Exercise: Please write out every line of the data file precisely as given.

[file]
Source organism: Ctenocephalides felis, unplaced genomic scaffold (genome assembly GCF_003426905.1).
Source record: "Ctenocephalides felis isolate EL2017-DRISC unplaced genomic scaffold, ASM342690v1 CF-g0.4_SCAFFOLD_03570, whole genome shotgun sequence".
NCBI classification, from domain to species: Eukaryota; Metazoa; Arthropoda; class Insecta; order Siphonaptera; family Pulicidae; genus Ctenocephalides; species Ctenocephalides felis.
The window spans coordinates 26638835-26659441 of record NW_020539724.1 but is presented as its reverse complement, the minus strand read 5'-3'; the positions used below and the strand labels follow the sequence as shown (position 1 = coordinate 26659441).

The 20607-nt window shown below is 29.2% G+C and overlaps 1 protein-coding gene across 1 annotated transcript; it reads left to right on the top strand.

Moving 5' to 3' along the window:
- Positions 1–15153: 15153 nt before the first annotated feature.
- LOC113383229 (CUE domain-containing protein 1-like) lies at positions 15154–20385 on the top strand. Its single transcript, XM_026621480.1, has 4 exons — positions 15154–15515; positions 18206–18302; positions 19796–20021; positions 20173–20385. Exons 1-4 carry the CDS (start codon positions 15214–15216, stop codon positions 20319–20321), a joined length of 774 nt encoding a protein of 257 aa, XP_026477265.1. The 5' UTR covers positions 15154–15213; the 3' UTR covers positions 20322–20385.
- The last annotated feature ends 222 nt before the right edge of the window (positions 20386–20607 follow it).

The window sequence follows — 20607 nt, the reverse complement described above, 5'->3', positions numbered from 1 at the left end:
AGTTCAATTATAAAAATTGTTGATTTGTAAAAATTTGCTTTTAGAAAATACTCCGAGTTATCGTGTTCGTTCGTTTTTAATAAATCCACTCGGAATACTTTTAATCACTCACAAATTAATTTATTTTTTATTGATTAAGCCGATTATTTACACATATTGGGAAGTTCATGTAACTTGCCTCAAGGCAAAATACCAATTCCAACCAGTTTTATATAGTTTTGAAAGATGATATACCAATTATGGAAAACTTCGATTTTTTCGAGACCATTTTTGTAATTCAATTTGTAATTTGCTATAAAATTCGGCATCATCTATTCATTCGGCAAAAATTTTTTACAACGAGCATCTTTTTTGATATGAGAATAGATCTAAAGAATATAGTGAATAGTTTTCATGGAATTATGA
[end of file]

Source organism: Ctenocephalides felis, unplaced genomic scaffold (genome assembly GCF_003426905.1).
Source record: "Ctenocephalides felis isolate EL2017-DRISC unplaced genomic scaffold, ASM342690v1 CF-g0.4_SCAFFOLD_03570, whole genome shotgun sequence".
NCBI classification, from domain to species: Eukaryota; Metazoa; Arthropoda; class Insecta; order Siphonaptera; family Pulicidae; genus Ctenocephalides; species Ctenocephalides felis.
The window spans coordinates 26638835-26659441 of record NW_020539724.1 but is presented as its reverse complement, the minus strand read 5'-3'; the positions used below and the strand labels follow the sequence as shown (position 1 = coordinate 26659441).

The 20607-nt window shown below is 29.2% G+C and overlaps 1 protein-coding gene across 1 annotated transcript; it reads left to right on the top strand.

Moving 5' to 3' along the window:
- Positions 1–15153: 15153 nt before the first annotated feature.
- LOC113383229 (CUE domain-containing protein 1-like) lies at positions 15154–20385 on the top strand. Its single transcript, XM_026621480.1, has 4 exons — positions 15154–15515; positions 18206–18302; positions 19796–20021; positions 20173–20385. Exons 1-4 carry the CDS (start codon positions 15214–15216, stop codon positions 20319–20321), a joined length of 774 nt encoding a protein of 257 aa, XP_026477265.1. The 5' UTR covers positions 15154–15213; the 3' UTR covers positions 20322–20385.
- The last annotated feature ends 222 nt before the right edge of the window (positions 20386–20607 follow it).

The window sequence follows — 20607 nt, the reverse complement described above, 5'->3', positions numbered from 1 at the left end:
AGTTCAATTATAAAAATTGTTGATTTGTAAAAATTTGCTTTTAGAAAATACTCCGAGTTATCGTGTTCGTTCGTTTTTAATAAATCCACTCGGAATACTTTTAATCACTCACAAATTAATTTATTTTTTATTGATTAAGCCGATTATTTACACATATTGGGAAGTTCATGTAACTTGCCTCAAGGCAAAATACCAATTCCAACCAGTTTTATATAGTTTTGAAAGATGATATACCAATTATGGAAAACTTCGATTTTTTCGAGACCATTTTTGTAATTCAATTTGTAATTTGCTATAAAATTCGGCATCATCTATTCATTCGGCAAAAATTTTTTACAACGAGCATCTTTTTTGATATGAGAATAGATCTAAAGAATATAGTGAATAGTTTTCATGGAATTATGA